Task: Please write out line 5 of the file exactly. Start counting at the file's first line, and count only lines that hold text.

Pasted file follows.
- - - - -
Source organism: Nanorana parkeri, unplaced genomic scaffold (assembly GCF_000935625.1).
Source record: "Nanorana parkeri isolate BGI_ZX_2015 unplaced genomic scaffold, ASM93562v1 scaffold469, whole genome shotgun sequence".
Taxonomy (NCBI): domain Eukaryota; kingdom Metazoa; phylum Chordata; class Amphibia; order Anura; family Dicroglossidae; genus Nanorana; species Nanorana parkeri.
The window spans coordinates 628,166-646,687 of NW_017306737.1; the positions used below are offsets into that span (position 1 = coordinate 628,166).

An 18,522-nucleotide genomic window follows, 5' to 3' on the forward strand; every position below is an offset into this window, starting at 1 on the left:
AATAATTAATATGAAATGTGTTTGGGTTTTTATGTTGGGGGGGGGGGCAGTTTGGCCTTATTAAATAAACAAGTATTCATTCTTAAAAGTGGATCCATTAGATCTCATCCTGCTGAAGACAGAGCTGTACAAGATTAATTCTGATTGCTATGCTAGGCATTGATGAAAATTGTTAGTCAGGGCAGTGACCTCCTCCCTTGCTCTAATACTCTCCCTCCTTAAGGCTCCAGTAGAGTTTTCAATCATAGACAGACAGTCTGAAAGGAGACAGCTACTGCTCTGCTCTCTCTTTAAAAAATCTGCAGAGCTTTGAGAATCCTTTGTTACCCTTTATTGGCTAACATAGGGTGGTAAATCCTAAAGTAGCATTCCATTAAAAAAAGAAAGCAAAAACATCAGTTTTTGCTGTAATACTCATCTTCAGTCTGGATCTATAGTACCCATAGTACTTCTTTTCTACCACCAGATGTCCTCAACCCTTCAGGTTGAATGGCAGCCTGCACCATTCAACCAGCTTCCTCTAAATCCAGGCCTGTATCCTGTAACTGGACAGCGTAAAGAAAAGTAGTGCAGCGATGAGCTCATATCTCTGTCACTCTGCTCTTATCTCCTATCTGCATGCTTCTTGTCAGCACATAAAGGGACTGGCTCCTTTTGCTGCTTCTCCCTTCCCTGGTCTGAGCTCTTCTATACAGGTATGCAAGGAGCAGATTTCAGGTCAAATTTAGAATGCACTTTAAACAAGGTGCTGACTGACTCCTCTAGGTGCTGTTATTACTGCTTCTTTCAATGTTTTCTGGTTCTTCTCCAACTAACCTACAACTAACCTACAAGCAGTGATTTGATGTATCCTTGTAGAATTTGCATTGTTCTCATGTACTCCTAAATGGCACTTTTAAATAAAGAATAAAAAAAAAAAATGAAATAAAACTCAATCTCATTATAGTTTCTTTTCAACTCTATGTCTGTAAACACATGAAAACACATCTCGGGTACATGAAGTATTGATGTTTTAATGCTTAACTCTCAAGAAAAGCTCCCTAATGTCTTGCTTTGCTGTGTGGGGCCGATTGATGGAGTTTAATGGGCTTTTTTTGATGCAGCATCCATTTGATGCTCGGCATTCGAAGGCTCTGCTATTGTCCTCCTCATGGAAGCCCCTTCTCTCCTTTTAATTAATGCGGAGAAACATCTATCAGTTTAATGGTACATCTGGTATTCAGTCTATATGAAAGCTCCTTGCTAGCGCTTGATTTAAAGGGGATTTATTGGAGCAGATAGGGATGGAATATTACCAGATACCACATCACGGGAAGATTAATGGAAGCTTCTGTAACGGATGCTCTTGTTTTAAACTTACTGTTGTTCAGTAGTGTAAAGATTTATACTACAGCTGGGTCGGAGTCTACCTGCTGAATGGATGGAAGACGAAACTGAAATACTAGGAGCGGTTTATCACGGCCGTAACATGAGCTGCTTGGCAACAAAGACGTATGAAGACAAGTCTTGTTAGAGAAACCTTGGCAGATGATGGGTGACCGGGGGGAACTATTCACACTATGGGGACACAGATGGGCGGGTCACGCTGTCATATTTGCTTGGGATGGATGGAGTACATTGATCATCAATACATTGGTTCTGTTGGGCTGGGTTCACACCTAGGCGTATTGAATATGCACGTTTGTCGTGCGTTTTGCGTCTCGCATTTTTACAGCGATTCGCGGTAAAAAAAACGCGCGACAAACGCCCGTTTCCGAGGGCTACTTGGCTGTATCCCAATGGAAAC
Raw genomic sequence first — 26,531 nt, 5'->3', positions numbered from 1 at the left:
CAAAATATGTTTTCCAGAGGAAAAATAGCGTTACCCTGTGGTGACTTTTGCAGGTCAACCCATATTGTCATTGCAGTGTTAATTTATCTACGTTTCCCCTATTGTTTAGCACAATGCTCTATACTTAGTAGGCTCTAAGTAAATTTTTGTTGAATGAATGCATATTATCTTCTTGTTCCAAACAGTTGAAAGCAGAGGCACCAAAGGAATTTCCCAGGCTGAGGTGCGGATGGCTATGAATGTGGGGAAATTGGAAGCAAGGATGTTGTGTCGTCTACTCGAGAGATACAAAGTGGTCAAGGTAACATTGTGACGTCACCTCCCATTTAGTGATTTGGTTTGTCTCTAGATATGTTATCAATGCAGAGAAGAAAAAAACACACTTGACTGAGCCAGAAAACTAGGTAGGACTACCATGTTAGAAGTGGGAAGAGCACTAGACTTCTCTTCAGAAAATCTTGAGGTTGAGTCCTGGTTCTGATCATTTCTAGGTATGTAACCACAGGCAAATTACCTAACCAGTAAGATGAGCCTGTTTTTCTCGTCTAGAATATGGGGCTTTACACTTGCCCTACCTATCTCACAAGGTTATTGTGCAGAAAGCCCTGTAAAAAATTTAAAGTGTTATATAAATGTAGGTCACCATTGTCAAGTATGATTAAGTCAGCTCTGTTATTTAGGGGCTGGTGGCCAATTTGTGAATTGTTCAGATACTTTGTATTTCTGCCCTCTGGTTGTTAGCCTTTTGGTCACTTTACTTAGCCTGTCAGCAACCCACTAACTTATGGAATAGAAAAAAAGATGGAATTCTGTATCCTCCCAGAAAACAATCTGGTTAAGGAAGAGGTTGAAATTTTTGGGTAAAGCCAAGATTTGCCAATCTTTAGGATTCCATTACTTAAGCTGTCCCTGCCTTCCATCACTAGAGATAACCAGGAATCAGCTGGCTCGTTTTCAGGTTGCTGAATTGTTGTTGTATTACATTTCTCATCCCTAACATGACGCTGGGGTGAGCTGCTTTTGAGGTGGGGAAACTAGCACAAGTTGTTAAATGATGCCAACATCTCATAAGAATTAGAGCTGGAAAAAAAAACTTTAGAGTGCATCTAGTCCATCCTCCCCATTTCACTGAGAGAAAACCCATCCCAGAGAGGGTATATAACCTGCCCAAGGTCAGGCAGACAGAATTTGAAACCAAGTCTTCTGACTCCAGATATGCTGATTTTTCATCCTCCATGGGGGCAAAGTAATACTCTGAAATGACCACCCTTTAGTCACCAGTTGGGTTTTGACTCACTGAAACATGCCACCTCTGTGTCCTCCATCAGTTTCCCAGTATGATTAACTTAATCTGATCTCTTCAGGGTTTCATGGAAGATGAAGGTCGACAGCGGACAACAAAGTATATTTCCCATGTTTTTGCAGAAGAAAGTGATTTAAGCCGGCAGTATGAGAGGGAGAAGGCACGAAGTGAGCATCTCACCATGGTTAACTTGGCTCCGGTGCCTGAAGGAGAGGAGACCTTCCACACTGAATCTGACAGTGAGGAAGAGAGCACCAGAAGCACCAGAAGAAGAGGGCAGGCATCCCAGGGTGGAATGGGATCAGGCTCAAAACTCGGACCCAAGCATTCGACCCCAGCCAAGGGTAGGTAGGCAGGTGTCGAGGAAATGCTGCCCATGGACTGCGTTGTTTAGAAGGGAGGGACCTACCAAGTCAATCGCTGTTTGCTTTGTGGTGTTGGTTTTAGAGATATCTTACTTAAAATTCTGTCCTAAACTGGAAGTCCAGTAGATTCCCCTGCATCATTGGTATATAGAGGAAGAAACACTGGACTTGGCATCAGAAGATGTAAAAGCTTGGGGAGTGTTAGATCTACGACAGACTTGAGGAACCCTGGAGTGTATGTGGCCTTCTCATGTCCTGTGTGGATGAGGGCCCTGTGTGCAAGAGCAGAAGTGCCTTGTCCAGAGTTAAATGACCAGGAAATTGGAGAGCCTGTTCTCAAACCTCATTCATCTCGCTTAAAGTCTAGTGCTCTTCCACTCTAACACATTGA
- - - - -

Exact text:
An 18,522-nucleotide genomic window follows, 5' to 3' on the forward strand; every position below is an offset into this window, starting at 1 on the left: